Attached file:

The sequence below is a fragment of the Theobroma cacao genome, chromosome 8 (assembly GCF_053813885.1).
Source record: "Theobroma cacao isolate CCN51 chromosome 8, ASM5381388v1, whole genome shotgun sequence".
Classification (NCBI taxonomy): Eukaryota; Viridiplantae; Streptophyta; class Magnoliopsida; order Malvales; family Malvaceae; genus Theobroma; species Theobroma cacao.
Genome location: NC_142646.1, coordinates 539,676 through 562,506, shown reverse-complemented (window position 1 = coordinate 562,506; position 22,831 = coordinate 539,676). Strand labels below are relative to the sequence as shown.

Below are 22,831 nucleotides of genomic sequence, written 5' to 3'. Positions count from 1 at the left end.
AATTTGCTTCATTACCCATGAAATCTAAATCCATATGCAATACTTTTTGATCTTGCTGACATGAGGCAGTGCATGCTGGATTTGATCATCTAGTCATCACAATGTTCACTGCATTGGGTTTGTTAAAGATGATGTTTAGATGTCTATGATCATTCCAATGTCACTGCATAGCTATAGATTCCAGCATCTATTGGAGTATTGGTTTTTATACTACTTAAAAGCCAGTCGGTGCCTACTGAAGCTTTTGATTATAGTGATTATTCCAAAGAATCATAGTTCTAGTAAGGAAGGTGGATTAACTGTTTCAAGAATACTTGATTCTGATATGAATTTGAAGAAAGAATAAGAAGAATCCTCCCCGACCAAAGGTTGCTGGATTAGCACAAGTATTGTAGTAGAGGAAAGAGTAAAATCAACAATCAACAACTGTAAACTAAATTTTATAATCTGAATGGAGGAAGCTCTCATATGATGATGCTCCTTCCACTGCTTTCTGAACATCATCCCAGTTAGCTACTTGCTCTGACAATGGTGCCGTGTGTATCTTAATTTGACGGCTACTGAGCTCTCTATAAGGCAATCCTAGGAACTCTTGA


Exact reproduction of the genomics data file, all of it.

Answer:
The sequence below is a fragment of the Theobroma cacao genome, chromosome 8 (assembly GCF_053813885.1).
Source record: "Theobroma cacao isolate CCN51 chromosome 8, ASM5381388v1, whole genome shotgun sequence".
Classification (NCBI taxonomy): Eukaryota; Viridiplantae; Streptophyta; class Magnoliopsida; order Malvales; family Malvaceae; genus Theobroma; species Theobroma cacao.
Genome location: NC_142646.1, coordinates 539,676 through 562,506, shown reverse-complemented (window position 1 = coordinate 562,506; position 22,831 = coordinate 539,676). Strand labels below are relative to the sequence as shown.

Below are 22,831 nucleotides of genomic sequence, written 5' to 3'. Positions count from 1 at the left end.
AATTTGCTTCATTACCCATGAAATCTAAATCCATATGCAATACTTTTTGATCTTGCTGACATGAGGCAGTGCATGCTGGATTTGATCATCTAGTCATCACAATGTTCACTGCATTGGGTTTGTTAAAGATGATGTTTAGATGTCTATGATCATTCCAATGTCACTGCATAGCTATAGATTCCAGCATCTATTGGAGTATTGGTTTTTATACTACTTAAAAGCCAGTCGGTGCCTACTGAAGCTTTTGATTATAGTGATTATTCCAAAGAATCATAGTTCTAGTAAGGAAGGTGGATTAACTGTTTCAAGAATACTTGATTCTGATATGAATTTGAAGAAAGAATAAGAAGAATCCTCCCCGACCAAAGGTTGCTGGATTAGCACAAGTATTGTAGTAGAGGAAAGAGTAAAATCAACAATCAACAACTGTAAACTAAATTTTATAATCTGAATGGAGGAAGCTCTCATATGATGATGCTCCTTCCACTGCTTTCTGAACATCATCCCAGTTAGCTACTTGCTCTGACAATGGTGCCGTGTGTATCTTAATTTGACGGCTACTGAGCTCTCTATAAGGCAATCCTAGGAACTCTTGA